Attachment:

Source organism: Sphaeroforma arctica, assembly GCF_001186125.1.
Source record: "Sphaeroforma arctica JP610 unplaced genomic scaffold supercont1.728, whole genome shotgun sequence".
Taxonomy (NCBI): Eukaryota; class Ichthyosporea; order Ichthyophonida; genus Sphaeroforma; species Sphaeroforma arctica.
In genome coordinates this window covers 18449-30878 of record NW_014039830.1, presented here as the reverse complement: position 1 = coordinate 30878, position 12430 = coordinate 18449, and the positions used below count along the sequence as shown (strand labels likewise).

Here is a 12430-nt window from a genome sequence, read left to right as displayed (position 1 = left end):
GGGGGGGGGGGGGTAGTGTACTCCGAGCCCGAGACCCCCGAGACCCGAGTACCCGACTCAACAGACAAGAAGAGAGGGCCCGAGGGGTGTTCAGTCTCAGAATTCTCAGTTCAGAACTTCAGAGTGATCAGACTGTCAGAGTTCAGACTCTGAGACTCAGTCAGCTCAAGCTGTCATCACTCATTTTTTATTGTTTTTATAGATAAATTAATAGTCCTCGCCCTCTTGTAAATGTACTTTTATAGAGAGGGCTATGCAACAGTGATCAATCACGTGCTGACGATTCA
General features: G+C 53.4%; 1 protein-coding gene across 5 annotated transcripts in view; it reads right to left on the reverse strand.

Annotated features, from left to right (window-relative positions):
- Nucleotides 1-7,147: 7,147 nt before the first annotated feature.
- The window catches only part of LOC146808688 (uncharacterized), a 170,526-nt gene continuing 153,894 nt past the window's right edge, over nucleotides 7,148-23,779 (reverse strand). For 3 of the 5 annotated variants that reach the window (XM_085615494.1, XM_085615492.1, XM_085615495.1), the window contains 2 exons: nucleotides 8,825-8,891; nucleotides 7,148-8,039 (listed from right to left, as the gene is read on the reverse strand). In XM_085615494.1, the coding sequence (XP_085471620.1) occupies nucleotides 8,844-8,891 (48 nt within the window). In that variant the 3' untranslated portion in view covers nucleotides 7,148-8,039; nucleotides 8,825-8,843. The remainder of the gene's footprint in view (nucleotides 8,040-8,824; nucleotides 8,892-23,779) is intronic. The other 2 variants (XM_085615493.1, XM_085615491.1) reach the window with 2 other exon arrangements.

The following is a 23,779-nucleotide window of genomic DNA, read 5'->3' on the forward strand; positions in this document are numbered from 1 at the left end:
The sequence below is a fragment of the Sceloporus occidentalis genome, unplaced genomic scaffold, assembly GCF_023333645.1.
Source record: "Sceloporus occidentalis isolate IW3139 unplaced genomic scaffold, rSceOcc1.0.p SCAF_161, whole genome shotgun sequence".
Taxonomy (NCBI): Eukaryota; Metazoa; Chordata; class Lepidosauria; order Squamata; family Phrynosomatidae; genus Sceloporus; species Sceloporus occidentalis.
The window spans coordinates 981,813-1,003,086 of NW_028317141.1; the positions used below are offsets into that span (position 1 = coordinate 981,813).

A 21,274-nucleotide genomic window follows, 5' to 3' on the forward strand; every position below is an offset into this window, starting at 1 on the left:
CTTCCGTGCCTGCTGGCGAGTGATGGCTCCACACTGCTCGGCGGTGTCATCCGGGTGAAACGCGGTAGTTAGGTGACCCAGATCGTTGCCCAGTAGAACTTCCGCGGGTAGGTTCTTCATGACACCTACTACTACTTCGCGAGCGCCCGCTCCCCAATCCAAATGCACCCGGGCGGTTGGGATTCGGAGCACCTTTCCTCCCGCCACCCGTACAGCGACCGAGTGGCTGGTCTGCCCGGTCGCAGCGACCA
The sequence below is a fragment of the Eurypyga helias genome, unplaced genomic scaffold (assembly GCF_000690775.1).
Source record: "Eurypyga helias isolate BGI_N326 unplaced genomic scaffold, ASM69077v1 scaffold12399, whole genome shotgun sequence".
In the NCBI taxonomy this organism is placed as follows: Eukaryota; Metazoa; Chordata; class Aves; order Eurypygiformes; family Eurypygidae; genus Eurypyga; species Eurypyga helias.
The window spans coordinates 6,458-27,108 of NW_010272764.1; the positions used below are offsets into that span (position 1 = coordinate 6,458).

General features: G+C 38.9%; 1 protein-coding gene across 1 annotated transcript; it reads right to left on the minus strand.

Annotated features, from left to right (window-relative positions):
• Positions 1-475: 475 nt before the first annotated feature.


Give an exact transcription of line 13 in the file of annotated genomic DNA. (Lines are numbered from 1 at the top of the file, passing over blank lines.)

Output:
Source record: "Sceloporus occidentalis isolate IW3139 unplaced genomic scaffold, rSceOcc1.0.p SCAF_161, whole genome shotgun sequence".